80-year-old Sask. man shoots bear after it breaks into his home, twice in one night

Tuesday, 03 October 2017, 07:53:11 AM. An 80-year-old Saskatchewan farmer spent much of his day on Sunday fending off persistent black bears at his house, north of Nipawin.

When Robert "Bud" Jardine got home from combining at about 2 a.m. CST on Sunday, he knew right away that something was wrong.

"I could see destruction had taken place," the 80-year-old said of his house in the RM of Torch River, north of Nipawin, Sask.

"The blinds on the windows were dragged out... there was broken glass, there was material laying all over the place."

Jardine could see his computer was on inside, but he couldn't see any movement, so he entered the house. That's when he heard the bear that was in there, too.

"I thought, 'This is not too healthy. I'm on the wrong side of the building here,'" Jardine said.

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Robert "Bud" Jardine stands in front of his home in the RM of Torch River, north of Nipawin. (Submitted by Shannon Jardine)

He stepped back out and into his truck. His guns were inside the house, with the bear.

"So the bear was in charge," he said. "It's in my house and it's got my guns. So I'm a little bit helpless."

To get cellphone service, Jardine drove up a hill. He called police who put him in touch with a conservation officer who said he would be there in 45 minutes.

Jardine then drove back to his house and shone his truck lights onto the broken window above his kitchen sink. That seemed to frighten the bear, which looked out the window and then crawled up on his sink and backwards out the window before running away.

When the conservation officer arrived, he and Jardine boarded up the broken window with plywood.

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The refrigerator in Robert Jardine's cabin was turned upside down and the bar knocked over. (Submitted by Robert Jardine)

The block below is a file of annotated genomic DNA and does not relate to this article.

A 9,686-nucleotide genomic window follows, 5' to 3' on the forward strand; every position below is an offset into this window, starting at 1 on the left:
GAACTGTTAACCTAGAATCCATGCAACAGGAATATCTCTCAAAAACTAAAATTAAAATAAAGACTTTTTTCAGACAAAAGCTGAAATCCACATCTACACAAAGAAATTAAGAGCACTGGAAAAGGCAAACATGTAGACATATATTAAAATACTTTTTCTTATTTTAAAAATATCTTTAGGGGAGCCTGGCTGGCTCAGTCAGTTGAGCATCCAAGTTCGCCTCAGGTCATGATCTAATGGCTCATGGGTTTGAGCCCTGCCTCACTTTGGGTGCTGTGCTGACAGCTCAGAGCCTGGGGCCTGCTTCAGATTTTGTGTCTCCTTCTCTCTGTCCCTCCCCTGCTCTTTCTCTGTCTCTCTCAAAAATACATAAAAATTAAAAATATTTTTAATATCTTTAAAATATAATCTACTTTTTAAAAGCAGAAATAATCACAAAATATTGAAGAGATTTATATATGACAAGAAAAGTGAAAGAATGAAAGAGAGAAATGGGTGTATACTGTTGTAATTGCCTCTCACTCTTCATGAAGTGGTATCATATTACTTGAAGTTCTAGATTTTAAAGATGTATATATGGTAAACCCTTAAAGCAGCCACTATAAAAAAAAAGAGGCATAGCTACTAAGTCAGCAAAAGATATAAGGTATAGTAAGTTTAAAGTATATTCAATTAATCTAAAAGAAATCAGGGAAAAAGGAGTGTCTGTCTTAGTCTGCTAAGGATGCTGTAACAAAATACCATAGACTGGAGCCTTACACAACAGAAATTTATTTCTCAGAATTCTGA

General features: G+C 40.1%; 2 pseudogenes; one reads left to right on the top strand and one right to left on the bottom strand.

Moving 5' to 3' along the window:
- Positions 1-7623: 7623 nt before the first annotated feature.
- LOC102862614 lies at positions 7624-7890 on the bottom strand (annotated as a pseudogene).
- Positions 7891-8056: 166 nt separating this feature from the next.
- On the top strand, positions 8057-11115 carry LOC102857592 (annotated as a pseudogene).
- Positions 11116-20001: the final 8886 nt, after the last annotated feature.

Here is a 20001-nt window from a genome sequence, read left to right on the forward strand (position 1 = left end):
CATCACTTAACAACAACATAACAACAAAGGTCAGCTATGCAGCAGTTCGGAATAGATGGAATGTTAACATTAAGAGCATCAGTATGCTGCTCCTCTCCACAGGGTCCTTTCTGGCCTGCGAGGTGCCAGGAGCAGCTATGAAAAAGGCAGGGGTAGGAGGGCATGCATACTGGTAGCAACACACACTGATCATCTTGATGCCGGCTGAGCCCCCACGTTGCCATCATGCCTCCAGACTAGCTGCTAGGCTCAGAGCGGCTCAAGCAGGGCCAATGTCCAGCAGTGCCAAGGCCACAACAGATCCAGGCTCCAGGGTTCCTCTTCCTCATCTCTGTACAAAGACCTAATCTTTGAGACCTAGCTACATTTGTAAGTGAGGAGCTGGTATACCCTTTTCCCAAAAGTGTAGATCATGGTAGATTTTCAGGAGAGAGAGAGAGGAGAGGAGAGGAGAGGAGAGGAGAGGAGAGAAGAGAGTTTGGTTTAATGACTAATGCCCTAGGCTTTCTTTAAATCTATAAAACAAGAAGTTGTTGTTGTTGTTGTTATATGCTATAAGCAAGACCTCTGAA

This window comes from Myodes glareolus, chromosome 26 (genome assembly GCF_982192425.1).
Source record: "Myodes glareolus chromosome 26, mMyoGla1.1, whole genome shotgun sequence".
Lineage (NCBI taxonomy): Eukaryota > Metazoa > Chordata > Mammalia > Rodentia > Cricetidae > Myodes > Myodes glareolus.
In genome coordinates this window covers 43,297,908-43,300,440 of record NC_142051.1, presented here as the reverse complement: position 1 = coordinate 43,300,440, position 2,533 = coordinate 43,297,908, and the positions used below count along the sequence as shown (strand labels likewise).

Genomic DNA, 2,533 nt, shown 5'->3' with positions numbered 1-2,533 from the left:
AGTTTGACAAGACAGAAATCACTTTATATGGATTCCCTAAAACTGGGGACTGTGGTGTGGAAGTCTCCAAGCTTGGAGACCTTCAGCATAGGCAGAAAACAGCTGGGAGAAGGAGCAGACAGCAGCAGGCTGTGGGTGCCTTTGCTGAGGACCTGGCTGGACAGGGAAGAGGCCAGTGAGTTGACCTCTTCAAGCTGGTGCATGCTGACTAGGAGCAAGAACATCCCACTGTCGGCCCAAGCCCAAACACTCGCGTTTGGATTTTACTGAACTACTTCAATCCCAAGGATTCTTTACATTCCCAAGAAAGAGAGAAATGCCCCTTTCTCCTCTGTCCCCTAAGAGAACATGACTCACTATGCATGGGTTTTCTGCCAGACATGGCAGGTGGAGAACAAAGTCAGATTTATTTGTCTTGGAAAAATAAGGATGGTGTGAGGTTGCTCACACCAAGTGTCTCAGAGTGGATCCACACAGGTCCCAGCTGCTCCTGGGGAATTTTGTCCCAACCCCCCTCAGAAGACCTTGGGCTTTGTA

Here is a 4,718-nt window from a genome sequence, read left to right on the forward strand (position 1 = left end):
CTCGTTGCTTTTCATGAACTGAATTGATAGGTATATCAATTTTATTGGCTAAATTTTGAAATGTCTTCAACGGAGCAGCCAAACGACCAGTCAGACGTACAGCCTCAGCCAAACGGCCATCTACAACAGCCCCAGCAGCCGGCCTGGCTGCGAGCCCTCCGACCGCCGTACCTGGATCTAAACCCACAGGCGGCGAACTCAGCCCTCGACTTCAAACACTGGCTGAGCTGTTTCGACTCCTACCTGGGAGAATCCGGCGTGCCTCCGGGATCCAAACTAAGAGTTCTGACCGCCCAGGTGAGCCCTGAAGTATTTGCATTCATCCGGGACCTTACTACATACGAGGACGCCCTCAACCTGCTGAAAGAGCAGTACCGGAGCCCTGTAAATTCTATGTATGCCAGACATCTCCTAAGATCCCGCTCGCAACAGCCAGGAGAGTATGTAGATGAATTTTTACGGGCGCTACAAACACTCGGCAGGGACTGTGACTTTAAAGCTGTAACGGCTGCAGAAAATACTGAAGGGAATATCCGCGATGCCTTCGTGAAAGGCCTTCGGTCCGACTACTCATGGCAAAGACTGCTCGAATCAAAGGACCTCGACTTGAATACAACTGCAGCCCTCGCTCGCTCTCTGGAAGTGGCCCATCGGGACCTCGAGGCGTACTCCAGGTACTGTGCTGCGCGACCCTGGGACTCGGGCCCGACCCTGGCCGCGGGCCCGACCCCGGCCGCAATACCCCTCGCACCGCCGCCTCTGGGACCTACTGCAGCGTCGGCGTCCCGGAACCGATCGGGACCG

Makeshift alarm

By now it was 5:30 a.m. and Jardine was tired. Before falling asleep, he made a makeshift bear alarm by stacking pots and pans and even his vacuum cleaner in front of the sink.

"If he gets in the house, it's only me and the bear and it's not that big of a house," Jardine said.

"There isn't a lot of room to move around and there's no retreat for me. I have to come forward."

At 7:25 a.m. the bear was back, ripping off the plywood and knocking the kitchen clock down and its battery out, preserving the exact time for Jardine to notice later.

Jardine jumped out of bed and opened his bedroom door.

"The bear had his head, full head, right in the window and I up and fired," Jardine said.

He then got dressed and went outside on his deck. The bear was gone, but there was a lot of blood from the deck leading into the forest.

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Bar stools were toppled by black bears who broke in to a cabin on Robert Jardine's property. (Submitted by Robert Jardine)

Bears raiding cabin

Then, Jardine noticed another bear heading through his yard toward a cabin not far from his house. He shot and killed that bear, too.

Later, Jardine realized the bears had been in the cabin for several days — turning over a refrigerator and biting through cans of food.

Jardine says in some years, bears in his area are worse than others. 

For now, he has borrowed a dog to help keep the animals out of his yard and is able to get some sleep.

"I slept damn good last night," he said.

"The dog really knew what it was doing and I appreciated having it. So yeah, I slept well."

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